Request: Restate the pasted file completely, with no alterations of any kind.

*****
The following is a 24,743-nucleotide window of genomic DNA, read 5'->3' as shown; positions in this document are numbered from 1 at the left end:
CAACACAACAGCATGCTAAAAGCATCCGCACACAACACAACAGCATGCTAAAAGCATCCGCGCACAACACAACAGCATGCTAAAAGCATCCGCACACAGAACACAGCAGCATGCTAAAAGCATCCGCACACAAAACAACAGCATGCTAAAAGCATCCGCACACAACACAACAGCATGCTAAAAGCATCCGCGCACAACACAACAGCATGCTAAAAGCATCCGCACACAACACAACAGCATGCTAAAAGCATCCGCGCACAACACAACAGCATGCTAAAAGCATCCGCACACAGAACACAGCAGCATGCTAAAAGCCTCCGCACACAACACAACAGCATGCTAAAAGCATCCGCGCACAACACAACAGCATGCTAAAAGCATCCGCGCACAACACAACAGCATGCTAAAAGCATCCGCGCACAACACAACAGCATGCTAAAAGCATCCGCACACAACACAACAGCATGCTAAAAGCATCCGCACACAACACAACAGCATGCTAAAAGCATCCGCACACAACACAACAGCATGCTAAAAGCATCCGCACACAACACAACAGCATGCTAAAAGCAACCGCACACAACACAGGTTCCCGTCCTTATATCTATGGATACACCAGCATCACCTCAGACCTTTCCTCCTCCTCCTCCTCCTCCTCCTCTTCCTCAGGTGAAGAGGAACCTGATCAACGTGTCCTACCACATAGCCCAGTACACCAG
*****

The following is a 24,743-nucleotide window of genomic DNA, read 5'->3' as shown; positions in this document are numbered from 1 at the left end:
CAACACAACAGCATGCTAAAAGCATCCGCACACAACACAACAGCATGCTAAAAGCATCCGCGCACAACACAACAGCATGCTAAAAGCATCCGCACACAGAACACAGCAGCATGCTAAAAGCATCCGCACACAAAACAACAGCATGCTAAAAGCATCCGCACACAACACAACAGCATGCTAAAAGCATCCGCGCACAACACAACAGCATGCTAAAAGCATCCGCACACAACACAACAGCATGCTAAAAGCATCCGCGCACAACACAACAGCATGCTAAAAGCATCCGCACACAGAACACAGCAGCATGCTAAAAGCCTCCGCACACAACACAACAGCATGCTAAAAGCATCCGCGCACAACACAACAGCATGCTAAAAGCATCCGCGCACAACACAACAGCATGCTAAAAGCATCCGCGCACAACACAACAGCATGCTAAAAGCATCCGCACACAACACAACAGCATGCTAAAAGCATCCGCACACAACACAACAGCATGCTAAAAGCATCCGCACACAACACAACAGCATGCTAAAAGCATCCGCACACAACACAACAGCATGCTAAAAGCAACCGCACACAACACAGGTTCCCGTCCTTATATCTATGGATACACCAGCATCACCTCAGACCTTTCCTCCTCCTCCTCCTCCTCCTCCTCTTCCTCAGGTGAAGAGGAACCTGATCAACGTGTCCTACCACATAGCCCAGTACACCAG